BSkyB kept up the pressure on Rupert Murdoch yesterday with a surge in profits that strengthens its hand in demanding that the media mogul raises his bid price.
Sky's first-quarter pre-tax profit increased 24 per cent to £230m as the pay-TV group sold a record number of services and piled on customers to get near its target of 10 million users by the end of 2010. The company beat analysts' expectations by attracting 96,000 net new customers and taking the total to 9.956 million. Mr Murdoch's News Corp offered £7.8bn in June to buy the 61 per cent of Sky that it does not own but the broadcaster's board rejected the approach. Sky wants Mr Murdoch to pay at least an extra £1 a share to take the price above 800p a share.
Investec analysts said the strong results meant that to buy Sky, Mr Murdoch would have to move closer to the board's demands.
"The clear message is Sky is a company delivering operationally and growing sales and profit accordingly. This makes an 800p exit price a minimum, in our view," the analysts said.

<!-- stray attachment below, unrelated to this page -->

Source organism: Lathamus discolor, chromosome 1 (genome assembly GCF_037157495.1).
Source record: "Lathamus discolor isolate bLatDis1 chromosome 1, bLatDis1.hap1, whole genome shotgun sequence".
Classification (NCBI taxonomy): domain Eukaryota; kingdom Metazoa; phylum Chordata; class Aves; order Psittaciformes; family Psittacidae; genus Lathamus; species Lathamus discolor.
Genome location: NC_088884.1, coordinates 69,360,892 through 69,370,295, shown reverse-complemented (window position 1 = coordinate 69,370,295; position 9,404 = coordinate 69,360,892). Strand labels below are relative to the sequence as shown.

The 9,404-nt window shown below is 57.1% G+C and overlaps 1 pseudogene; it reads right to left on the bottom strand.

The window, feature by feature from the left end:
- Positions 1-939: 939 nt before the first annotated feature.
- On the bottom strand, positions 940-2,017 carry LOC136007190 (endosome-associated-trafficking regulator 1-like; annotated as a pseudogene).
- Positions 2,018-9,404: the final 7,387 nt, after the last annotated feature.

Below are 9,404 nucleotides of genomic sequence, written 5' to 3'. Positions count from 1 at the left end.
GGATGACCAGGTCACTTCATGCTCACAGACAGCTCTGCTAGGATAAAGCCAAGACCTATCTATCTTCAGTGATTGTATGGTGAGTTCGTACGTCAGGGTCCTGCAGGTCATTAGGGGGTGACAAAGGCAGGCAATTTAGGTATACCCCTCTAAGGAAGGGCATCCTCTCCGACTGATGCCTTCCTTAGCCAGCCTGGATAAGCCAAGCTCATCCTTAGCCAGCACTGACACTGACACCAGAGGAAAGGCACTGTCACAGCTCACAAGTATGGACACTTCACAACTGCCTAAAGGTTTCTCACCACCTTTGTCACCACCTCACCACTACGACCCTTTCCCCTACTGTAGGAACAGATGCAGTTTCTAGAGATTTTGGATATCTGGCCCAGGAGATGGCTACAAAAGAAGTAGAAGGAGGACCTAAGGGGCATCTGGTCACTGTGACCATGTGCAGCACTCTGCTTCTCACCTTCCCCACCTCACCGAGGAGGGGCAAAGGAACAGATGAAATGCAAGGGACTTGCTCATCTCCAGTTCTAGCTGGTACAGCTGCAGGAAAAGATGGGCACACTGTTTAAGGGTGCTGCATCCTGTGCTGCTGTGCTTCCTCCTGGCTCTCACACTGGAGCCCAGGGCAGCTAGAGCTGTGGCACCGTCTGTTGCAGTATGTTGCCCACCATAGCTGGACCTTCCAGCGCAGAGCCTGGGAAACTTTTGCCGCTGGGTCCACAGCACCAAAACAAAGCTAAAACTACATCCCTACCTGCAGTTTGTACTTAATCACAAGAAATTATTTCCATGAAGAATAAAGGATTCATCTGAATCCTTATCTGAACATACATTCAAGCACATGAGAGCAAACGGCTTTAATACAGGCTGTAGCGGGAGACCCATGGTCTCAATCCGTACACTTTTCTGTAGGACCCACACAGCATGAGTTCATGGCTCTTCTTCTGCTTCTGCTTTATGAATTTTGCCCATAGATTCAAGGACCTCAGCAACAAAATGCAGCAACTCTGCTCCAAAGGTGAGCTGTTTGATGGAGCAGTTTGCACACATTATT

The companies have put talks about a new offer on hold while News Corp prepares its case for regulatory clearance in a process that could take many months. The deal faces fierce opposition from Mr Murdoch's UK rivals, who argue Sky would give Mr Murdoch anti-competitive dominance of the British media.
Jeremy Darroch, Sky's chief executive, said the company was concentrating on "business as usual" and that it had not been distracted by News Corp's looming offer.
"As you can see today, the business continues to perform very strongly, and we're going to stay focused on that," he said.
Sky set a record for net new products sold in the three months from June to September and beat forecasts with strong growth in broadband. The company has also increased revenue per customer by selling more products such as high-definition TV and broadband.
It said 2.3 million customers now subscribed to all three of its main products after a marketing shift from HDTV sales to increasing take-up of telephone and internet services.
Sky was launched by Mr Murdoch in 1989 and sold shares to the public in 1994. After a slow start, it drove expansion by signing an exclusive contract to show the new English Premier League in 1992.
In recent years, it has increased its non-sport output with series such as An Idiot Abroad, featuring Ricky Gervais and Karl Pilkington, and the new detective series Thorne, starring David Morrissey.
In 2004, the company said it hoped to achieve its target of 10 million customers by the end of this year. Sky said yesterday that it would create 500 jobs by opening a new customer service centre next year.Reuse content